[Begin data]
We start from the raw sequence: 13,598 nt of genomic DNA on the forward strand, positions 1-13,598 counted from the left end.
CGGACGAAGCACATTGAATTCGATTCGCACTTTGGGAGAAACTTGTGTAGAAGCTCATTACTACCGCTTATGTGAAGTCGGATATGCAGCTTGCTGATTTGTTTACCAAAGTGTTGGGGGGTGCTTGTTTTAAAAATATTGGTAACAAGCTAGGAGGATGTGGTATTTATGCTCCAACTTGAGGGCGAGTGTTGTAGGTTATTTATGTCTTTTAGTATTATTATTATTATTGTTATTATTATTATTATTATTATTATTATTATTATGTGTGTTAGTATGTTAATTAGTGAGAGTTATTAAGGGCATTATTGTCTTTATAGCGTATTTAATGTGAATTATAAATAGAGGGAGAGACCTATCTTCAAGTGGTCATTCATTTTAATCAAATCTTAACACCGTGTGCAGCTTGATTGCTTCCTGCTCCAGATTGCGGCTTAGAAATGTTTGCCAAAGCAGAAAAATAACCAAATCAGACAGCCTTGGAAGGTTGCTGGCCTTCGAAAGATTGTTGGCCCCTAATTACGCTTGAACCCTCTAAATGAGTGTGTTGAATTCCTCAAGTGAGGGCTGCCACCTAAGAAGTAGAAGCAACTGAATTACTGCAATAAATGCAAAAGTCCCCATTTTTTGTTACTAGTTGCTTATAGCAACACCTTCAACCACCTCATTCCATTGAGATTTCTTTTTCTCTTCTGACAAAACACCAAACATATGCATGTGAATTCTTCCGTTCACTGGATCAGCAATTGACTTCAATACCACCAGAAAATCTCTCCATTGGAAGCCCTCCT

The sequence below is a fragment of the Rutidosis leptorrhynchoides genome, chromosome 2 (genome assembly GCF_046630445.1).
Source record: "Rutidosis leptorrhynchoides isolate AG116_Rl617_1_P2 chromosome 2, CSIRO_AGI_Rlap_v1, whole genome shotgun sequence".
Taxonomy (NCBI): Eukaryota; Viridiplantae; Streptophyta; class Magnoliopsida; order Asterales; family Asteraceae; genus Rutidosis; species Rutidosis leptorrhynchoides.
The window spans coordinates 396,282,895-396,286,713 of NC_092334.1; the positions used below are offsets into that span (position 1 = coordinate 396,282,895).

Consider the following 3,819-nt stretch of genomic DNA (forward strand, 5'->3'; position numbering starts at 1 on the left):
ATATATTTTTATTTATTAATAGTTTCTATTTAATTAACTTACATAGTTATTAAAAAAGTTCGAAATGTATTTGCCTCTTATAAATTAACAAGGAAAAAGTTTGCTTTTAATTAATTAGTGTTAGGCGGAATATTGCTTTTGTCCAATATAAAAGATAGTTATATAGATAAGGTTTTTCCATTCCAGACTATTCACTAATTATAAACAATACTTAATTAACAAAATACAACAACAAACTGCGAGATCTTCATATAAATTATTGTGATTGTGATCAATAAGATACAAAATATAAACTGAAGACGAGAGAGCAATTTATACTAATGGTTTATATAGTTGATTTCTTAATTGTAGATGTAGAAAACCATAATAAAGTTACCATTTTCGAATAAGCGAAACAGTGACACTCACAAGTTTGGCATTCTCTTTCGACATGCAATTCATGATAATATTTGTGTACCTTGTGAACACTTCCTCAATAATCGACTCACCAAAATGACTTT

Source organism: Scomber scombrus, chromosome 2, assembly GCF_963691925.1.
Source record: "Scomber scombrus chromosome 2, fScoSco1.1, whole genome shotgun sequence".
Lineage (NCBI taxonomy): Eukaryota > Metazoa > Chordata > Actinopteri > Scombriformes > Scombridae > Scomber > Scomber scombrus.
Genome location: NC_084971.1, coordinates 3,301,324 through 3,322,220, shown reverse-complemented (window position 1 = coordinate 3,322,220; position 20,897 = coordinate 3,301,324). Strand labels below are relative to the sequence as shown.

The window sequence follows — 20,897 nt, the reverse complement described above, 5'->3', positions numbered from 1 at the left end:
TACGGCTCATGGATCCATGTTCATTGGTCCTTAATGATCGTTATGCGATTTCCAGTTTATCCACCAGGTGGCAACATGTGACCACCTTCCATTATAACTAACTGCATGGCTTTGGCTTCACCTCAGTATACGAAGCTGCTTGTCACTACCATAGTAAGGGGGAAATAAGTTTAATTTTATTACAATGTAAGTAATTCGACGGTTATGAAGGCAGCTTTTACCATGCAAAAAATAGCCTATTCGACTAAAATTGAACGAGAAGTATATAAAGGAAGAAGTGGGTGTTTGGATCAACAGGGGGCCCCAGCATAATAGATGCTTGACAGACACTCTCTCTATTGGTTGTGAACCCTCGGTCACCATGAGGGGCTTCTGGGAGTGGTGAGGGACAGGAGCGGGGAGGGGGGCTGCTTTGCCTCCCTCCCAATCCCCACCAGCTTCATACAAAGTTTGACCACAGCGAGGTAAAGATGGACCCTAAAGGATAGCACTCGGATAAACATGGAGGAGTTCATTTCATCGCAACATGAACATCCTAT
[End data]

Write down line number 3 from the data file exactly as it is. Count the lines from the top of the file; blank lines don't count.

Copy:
The sequence below is a fragment of the Rutidosis leptorrhynchoides genome, chromosome 2 (genome assembly GCF_046630445.1).